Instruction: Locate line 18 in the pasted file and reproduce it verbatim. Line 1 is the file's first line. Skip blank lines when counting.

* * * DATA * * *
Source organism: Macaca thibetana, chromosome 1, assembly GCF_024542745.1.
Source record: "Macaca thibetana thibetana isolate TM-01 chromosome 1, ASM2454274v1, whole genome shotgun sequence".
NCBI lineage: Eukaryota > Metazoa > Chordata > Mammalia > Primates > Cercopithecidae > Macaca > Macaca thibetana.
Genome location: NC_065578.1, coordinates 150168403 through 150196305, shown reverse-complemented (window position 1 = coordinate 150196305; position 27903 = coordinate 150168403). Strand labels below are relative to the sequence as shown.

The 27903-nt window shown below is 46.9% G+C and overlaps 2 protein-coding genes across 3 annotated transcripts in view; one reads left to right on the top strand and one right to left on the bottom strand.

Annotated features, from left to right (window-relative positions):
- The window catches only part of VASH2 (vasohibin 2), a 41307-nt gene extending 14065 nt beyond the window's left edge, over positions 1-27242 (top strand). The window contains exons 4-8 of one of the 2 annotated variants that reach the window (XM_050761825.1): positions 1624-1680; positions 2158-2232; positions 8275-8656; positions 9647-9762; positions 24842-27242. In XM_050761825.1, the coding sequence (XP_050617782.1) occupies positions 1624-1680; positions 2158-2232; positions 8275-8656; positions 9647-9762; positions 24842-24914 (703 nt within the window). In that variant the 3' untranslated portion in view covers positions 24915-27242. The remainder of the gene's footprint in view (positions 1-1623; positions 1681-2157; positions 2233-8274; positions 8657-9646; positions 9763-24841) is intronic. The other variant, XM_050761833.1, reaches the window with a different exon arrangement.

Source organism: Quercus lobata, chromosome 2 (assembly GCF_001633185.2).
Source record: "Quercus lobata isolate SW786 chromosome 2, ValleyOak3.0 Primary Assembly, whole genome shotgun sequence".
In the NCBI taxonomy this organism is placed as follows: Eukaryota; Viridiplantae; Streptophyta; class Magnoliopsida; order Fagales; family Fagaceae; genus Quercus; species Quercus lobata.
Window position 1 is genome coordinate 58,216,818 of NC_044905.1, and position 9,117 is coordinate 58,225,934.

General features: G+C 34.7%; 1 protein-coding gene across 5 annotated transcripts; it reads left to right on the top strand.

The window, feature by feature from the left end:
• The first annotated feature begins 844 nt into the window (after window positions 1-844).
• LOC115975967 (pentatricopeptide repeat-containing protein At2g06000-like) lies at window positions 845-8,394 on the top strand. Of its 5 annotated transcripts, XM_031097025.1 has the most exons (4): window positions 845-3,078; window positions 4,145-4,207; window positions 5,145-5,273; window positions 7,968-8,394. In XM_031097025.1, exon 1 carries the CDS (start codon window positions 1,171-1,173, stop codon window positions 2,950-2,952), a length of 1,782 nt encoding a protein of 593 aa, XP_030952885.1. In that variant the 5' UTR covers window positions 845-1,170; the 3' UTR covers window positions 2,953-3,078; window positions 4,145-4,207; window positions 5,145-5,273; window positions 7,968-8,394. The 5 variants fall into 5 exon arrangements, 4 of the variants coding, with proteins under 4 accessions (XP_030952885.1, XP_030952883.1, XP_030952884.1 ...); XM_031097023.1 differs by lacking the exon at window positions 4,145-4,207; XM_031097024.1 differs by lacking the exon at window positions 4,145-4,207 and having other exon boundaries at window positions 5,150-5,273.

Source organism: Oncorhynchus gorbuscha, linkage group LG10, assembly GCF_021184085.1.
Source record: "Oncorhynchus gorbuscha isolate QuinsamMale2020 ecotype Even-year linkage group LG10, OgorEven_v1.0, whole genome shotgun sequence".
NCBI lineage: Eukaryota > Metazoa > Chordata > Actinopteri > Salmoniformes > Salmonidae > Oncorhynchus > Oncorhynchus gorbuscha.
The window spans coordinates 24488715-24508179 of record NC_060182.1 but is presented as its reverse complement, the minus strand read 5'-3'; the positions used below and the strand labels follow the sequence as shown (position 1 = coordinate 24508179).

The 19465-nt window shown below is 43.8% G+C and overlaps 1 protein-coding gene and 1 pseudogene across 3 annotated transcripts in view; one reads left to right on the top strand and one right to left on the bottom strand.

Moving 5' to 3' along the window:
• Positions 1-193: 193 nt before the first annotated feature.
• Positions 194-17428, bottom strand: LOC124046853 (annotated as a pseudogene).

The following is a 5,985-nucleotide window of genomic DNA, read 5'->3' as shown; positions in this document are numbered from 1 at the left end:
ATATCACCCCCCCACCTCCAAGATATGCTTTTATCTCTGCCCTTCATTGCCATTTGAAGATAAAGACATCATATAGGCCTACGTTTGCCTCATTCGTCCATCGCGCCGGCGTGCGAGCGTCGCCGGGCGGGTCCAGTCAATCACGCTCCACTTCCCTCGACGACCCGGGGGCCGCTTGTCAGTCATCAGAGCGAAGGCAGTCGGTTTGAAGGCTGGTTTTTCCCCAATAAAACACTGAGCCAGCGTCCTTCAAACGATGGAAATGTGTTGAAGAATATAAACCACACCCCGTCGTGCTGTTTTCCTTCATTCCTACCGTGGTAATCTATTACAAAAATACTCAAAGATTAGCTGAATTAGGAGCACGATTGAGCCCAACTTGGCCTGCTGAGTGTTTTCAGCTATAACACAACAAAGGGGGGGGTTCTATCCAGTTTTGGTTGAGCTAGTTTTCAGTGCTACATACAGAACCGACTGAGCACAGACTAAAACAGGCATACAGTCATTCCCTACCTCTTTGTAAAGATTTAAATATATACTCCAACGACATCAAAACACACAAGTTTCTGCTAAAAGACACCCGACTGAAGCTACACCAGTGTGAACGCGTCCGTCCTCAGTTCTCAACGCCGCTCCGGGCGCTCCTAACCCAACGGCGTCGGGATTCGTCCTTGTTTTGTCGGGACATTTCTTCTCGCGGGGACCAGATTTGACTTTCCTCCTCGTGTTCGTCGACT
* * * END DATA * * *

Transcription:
NCBI lineage: Eukaryota > Metazoa > Chordata > Actinopteri > Salmoniformes > Salmonidae > Oncorhynchus > Oncorhynchus gorbuscha.